Naa Lamle Orleans-Lindsay – Head of Legal at the GIPC
The Ghana Investment Promotion Center (GIPC) has disclosed that the country is losing huge revenue through the illegal transfer of funds accrued through unregistered Technology Transfer Agreement (TTA).
According to the state body mandated to register TTAs, a lot of businesses are breaking the law to the detriment of the state by not registering their TTAs.
“There are many companies either wholly Ghanaian own or joint venture or foreign companies who are transferring money under these agreements without registration at the centre. So, they have these services, money is leaving the country and there is no registration of the agreement; that is breaking the law.
Ghana is losing huge revenue because they get most of these monies in Cedis and they convert it into foreign currency and leaving the country weekly, monthly, quarterly annually, these monies are significant, we are talking millions,” said Head of Legal at the GIPC, Naa Lamle Orleans-Lindsay.
She was speaking at the GIPC’s first quarter Chief Executive Officers (CEOs) Breakfast Meeting which comprehensively discussed Technology Transfer Agreements, on the theme “Technology Transfer Agreements: Eligibility, Compliance & Liabilities.”
The meeting brought key partners such as the Ghana Revenue Authority (GRA), the Bank of Ghana, and the Ministry of Finance and Economic Planning, and key business players to discuss issues relating to TTA applications, and the benefits of TTAs to both foreign and local businesses.
Under GIPC legislation a TTA is an agreement between a company in Ghana (Transferee) and a company outside Ghana related/non-related (Transferor) for a duration of 18 months-10 years (initial)/ 18months -5 years (renewal) which involves: assignment, sale and licensing of all forms of industrial property e.g., patents, industrial designs, trademarks; provision of technical expertise; provision of know-how ( information, data whether patentable or not including technical/commercial information relating to research, design, development manufacture, use or sale; provision of managerial services and personnel training, among others.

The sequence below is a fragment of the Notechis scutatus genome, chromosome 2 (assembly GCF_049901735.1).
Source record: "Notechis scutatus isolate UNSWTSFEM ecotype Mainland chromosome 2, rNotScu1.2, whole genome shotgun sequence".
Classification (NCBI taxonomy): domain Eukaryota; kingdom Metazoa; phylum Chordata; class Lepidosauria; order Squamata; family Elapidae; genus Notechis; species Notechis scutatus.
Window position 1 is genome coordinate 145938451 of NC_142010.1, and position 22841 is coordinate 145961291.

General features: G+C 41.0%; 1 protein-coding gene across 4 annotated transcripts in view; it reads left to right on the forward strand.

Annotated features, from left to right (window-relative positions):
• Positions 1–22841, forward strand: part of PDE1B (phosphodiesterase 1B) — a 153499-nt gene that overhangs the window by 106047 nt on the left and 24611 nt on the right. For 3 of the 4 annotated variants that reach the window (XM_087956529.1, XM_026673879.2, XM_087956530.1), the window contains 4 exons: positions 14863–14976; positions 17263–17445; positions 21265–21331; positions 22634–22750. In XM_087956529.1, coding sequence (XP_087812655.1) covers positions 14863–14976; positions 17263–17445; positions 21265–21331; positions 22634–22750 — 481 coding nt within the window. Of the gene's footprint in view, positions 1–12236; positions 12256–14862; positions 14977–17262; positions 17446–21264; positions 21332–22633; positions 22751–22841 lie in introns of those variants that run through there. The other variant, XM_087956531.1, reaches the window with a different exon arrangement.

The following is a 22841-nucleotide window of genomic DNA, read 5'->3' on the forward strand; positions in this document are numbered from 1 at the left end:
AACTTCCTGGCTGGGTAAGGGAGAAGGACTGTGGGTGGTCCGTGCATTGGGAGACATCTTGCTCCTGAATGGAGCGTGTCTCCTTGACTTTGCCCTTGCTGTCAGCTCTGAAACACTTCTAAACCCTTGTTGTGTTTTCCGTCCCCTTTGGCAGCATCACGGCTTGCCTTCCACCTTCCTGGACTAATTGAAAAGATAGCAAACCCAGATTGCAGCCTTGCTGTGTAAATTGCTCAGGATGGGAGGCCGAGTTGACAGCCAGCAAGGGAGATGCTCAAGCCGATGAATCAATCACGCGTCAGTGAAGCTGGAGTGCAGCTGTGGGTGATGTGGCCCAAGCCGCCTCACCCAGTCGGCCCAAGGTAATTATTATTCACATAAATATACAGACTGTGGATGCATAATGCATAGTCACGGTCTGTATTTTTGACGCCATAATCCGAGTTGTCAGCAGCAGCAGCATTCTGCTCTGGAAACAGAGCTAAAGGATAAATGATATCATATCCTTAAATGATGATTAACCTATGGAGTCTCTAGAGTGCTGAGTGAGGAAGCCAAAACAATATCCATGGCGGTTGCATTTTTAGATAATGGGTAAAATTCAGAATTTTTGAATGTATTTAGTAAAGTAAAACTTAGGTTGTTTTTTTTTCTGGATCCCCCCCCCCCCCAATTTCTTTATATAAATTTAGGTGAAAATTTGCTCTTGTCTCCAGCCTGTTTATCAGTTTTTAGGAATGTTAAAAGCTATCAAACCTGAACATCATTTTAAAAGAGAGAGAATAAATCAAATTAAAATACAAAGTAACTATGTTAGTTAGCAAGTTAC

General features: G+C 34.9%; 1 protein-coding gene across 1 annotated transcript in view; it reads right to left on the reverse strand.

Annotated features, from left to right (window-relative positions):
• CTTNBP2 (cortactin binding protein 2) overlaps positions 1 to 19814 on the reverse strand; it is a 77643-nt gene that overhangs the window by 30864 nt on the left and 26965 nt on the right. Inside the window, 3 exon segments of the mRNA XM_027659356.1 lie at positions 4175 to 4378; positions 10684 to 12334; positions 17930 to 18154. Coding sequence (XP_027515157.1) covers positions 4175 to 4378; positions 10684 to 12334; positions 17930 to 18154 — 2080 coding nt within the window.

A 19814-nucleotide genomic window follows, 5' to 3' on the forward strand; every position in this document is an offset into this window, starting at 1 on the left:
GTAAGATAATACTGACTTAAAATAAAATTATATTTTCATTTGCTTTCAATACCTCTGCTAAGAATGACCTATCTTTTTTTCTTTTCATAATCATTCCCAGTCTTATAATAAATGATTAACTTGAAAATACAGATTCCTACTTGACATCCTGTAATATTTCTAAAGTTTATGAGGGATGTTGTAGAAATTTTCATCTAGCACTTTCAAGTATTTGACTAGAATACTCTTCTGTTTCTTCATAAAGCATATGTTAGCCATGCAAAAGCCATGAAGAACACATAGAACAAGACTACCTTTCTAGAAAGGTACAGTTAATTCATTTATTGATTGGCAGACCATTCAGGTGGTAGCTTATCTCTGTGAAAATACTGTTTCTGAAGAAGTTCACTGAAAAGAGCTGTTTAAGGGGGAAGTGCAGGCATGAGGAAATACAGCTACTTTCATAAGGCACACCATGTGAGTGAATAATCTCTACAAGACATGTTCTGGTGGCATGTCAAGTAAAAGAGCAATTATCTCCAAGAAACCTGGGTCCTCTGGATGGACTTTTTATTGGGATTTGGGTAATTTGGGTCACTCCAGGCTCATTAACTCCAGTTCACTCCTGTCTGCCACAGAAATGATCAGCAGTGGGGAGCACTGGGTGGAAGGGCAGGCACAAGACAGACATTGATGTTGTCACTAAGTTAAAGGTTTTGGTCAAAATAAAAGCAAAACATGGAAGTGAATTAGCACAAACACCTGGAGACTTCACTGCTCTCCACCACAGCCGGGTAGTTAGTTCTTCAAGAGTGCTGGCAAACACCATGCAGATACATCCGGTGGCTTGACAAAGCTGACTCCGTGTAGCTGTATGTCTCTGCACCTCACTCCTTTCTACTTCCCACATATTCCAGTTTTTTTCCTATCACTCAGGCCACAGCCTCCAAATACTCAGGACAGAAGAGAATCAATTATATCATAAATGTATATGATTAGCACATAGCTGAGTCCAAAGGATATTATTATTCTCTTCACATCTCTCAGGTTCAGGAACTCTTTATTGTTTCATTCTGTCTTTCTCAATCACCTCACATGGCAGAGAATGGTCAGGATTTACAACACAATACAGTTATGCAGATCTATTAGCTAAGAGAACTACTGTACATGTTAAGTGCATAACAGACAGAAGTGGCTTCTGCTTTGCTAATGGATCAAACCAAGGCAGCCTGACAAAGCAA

Mrs Orleans-Lindsay said the Center is thus collaborating with the Ghana Revenue Authority (GRA) and the Bank of Ghana (BoG) to enhance the monitoring of the transfer of funds under the unregistered Technology Transfer Agreement (TTA) through various commercial banks.
She said the collaboration between the three-state institutions is to ensure that all agreements signed by businesses operating in the country conform with the TTA requirements in the bid to eschew any act of money laundering and also ensure that the nation’s currency is not badly hit by these acts.
She further explained that the move is also geared towards ensuring that services that can be executed by locals are not given to foreigners; “When these agreements come, the law has mandated us to ensure that jobs or services that the country can execute are not given to foreigners.
We scrutinize and ask for relevance to employ a foreigner to execute a job when there is local expertise for it. If no proper reason is given, we disallow such services in the agreement and entreat the company to go for a local firm.”
Director Banking Supervision Unit of the BoG, Philip Danso indicated that the Central Bank is very sensitive to these matters and has warned that any financial institution caught would be severely punished.
“The bank of Ghana has gotten to a point where it has stopped cautioning, penalties and sanctioned are exacted when we find out that a bank has engaged in the transfer of money with an unregistered TTA or without a TTA at all,” Mr. Danso said.
By Jamila Akweley Okertchiri